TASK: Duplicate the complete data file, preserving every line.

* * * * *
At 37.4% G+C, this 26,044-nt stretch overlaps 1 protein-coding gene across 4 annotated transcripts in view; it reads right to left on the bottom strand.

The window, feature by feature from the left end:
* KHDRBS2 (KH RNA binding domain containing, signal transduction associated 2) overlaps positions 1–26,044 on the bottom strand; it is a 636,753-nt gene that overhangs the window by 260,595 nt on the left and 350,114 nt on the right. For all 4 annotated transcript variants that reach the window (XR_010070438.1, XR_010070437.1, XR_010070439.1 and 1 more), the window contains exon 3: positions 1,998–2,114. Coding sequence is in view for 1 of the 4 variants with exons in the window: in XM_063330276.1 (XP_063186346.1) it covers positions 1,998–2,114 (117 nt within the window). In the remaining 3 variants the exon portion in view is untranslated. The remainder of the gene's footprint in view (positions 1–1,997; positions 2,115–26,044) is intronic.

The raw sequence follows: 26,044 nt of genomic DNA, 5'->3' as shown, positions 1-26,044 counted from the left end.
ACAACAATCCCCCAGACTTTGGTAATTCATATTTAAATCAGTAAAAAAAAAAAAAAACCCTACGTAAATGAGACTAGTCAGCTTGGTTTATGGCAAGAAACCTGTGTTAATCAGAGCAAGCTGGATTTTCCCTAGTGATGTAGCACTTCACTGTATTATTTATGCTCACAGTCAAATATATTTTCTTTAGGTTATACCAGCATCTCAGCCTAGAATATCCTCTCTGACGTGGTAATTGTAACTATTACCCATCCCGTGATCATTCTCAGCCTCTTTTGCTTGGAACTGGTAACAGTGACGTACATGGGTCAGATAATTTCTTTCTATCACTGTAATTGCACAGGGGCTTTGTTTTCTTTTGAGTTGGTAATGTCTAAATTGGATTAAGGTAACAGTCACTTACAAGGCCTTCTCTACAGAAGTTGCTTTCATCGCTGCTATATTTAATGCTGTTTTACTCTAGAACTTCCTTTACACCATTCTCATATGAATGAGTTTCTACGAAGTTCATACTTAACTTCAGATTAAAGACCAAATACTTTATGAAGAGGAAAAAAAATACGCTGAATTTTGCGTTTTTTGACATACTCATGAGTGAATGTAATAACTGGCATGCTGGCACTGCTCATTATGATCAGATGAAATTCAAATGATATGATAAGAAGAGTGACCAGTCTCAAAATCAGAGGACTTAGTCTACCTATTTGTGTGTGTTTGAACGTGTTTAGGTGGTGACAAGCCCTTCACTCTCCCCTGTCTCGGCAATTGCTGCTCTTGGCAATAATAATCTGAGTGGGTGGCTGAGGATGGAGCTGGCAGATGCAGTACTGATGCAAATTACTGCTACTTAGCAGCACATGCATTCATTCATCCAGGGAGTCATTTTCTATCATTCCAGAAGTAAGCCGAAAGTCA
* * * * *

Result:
At 37.4% G+C, this 26,044-nt stretch overlaps 1 protein-coding gene across 4 annotated transcripts in view; it reads right to left on the bottom strand.

The window, feature by feature from the left end:
* KHDRBS2 (KH RNA binding domain containing, signal transduction associated 2) overlaps positions 1–26,044 on the bottom strand; it is a 636,753-nt gene that overhangs the window by 260,595 nt on the left and 350,114 nt on the right. For all 4 annotated transcript variants that reach the window (XR_010070438.1, XR_010070437.1, XR_010070439.1 and 1 more), the window contains exon 3: positions 1,998–2,114. Coding sequence is in view for 1 of the 4 variants with exons in the window: in XM_063330276.1 (XP_063186346.1) it covers positions 1,998–2,114 (117 nt within the window). In the remaining 3 variants the exon portion in view is untranslated. The remainder of the gene's footprint in view (positions 1–1,997; positions 2,115–26,044) is intronic.

The raw sequence follows: 26,044 nt of genomic DNA, 5'->3' as shown, positions 1-26,044 counted from the left end.
ACAACAATCCCCCAGACTTTGGTAATTCATATTTAAATCAGTAAAAAAAAAAAAAAACCCTACGTAAATGAGACTAGTCAGCTTGGTTTATGGCAAGAAACCTGTGTTAATCAGAGCAAGCTGGATTTTCCCTAGTGATGTAGCACTTCACTGTATTATTTATGCTCACAGTCAAATATATTTTCTTTAGGTTATACCAGCATCTCAGCCTAGAATATCCTCTCTGACGTGGTAATTGTAACTATTACCCATCCCGTGATCATTCTCAGCCTCTTTTGCTTGGAACTGGTAACAGTGACGTACATGGGTCAGATAATTTCTTTCTATCACTGTAATTGCACAGGGGCTTTGTTTTCTTTTGAGTTGGTAATGTCTAAATTGGATTAAGGTAACAGTCACTTACAAGGCCTTCTCTACAGAAGTTGCTTTCATCGCTGCTATATTTAATGCTGTTTTACTCTAGAACTTCCTTTACACCATTCTCATATGAATGAGTTTCTACGAAGTTCATACTTAACTTCAGATTAAAGACCAAATACTTTATGAAGAGGAAAAAAAATACGCTGAATTTTGCGTTTTTTGACATACTCATGAGTGAATGTAATAACTGGCATGCTGGCACTGCTCATTATGATCAGATGAAATTCAAATGATATGATAAGAAGAGTGACCAGTCTCAAAATCAGAGGACTTAGTCTACCTATTTGTGTGTGTTTGAACGTGTTTAGGTGGTGACAAGCCCTTCACTCTCCCCTGTCTCGGCAATTGCTGCTCTTGGCAATAATAATCTGAGTGGGTGGCTGAGGATGGAGCTGGCAGATGCAGTACTGATGCAAATTACTGCTACTTAGCAGCACATGCATTCATTCATCCAGGGAGTCATTTTCTATCATTCCAGAAGTAAGCCGAAAGTCA